Although many people tend to use the terms “health insurance broker” and “health insurance agent” interchangeably, a true health insurance broker is supposed to represent the side of the policyholder or employer, while the health insurance agent is supposed to represent the interests of the insurance provider. Because of the process whereby the majority of us purchase our health insurance plans, we sometimes don’t even use a broker at all.
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If you buy your health insurance through your employer, you likely only talk to the company’s administrator of the plan, whether it’s an employee in the Human Resources department or a full-time benefits administrator. However, that person probably uses the services of an insurance broker, unless they work directly with the agent from the company’s insurance provider. Using an insurance broker will help your employer get the best deal possible on the group’s health insurance policy and options.
If, on the other hand, you purchase your health insurance independently, you may work with an insurance broker to represent your interests in the policy comparison process. You may also simply work directly with an agent with a specific insurance company, also called a captive agent. The difference between the two is the flexibility and availability of choosing from several different plans that fit your needs across a range of insurance providers or from the portfolio of just one insurance company.
Who pays a health insurance broker, the policyholder, or the insurance company?
An extremely fuzzy line separates an insurance broker from an independent insurance agent. Depending upon whom you ask, the terms are virtually interchangeable. Likewise, the issue of who pays a health insurance broker is equally fuzzy.
More often than not, as The Wall Street Journal reported in “How to Hire a Health-Insurance Broker or Agent”, the broker is paid a commission from the insurance company. The broker represents multiple health insurance companies and is paid by the one whose policy he actually sells.
In some instances, the employer pays the broker a flat fee. This fee is usually based on the number of employees involved in the health plan, as well as the number of months of coverage.
How do I know whether to pick a particular broker?
A health insurance broker may also be a financial services or benefits broker who doesn’t just specialize in health insurance but, instead, sells a host of financial vehicles. That’s fine if you’re looking for an expansive health and life insurance portfolio and benefits package, for you employees. If, however, you’re just looking for health insurance coverage that fits your company’s needs, then you’ll want to make sure that the broker you pick knows what they need to know about health insurance.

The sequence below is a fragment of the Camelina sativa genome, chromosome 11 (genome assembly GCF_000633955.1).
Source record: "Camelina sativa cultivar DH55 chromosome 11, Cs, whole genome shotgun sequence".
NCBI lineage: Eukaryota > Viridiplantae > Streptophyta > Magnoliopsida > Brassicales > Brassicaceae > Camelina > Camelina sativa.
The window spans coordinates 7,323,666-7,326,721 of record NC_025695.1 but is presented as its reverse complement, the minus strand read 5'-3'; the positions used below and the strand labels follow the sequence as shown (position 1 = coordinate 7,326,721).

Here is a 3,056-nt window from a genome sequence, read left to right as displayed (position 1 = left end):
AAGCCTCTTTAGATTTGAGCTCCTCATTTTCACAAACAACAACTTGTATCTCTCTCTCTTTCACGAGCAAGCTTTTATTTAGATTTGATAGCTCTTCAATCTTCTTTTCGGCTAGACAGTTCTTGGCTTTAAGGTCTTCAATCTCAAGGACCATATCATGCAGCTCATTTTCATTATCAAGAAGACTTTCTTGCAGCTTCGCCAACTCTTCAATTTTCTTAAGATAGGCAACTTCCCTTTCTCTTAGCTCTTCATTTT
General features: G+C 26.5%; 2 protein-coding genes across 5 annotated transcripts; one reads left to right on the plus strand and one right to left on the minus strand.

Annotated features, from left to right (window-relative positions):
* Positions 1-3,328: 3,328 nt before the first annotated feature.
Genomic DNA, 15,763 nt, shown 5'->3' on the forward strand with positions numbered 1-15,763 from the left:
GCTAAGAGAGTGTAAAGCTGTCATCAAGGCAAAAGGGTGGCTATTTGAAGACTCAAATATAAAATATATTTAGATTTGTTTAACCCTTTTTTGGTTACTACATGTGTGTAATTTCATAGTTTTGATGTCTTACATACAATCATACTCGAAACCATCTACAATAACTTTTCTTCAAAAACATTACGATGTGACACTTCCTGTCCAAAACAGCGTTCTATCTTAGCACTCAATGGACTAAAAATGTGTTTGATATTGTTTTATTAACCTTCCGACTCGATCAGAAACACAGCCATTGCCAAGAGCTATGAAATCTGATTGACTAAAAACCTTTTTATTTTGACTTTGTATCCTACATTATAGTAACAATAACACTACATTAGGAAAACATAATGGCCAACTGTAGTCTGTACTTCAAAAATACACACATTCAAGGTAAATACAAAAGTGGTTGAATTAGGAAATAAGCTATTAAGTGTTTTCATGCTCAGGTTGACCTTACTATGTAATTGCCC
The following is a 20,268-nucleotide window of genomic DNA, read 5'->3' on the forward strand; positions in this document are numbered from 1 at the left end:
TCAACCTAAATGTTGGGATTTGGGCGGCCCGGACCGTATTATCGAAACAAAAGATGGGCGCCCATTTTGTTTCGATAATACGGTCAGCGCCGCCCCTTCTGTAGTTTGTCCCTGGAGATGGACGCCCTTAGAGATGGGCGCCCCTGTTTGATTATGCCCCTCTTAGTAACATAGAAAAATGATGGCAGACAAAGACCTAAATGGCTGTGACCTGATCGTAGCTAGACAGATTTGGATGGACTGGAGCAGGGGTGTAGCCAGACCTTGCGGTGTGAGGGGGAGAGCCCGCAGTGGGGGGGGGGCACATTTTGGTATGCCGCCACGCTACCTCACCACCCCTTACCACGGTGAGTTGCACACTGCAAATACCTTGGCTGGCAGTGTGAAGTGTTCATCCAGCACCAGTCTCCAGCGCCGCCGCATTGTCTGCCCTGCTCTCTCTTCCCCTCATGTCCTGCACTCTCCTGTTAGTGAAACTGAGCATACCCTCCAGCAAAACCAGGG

The Wall Street Journal’s Business Link recommends that you check to see if the broker will be dedicated to your company’s account or if, instead, the brokerage simply shuffles you around to several different brokers depending on whose available when you call. Your best bet is really to find somebody that will be with your account for a long time, so that they know your needs, especially in this economy. This will enable a dedicated broker to also know to recommend new insurance plans that come on the market or options that give more coverage as your needs change.
You should also do your research before deciding on a particular broker. Ask for referrals and check them. Call or check online with the local Better Business Bureau to see if the broker’s business has any customer complaints filed against it. You can also call up your state’s Insurance Commissioner’s office to check on the broker’s credentials and licensing, and to see if they’ve had any complaints or lawsuits filed on the broker with their office.
Do I need to purchase my health insurance through a broker?
If you’re purchasing individual health insurance, there’s really no need to go through an insurance broker. However, if you’re responsible for choosing the health insurance plan for your company, your best bet is to use the services of a broker. The broker should represent your best interests in finding just the right health insurance plan offering the coverage requirements for which you ask.
Another advantage of using a broker is their ability to also help your company with other aspects of its benefits package.
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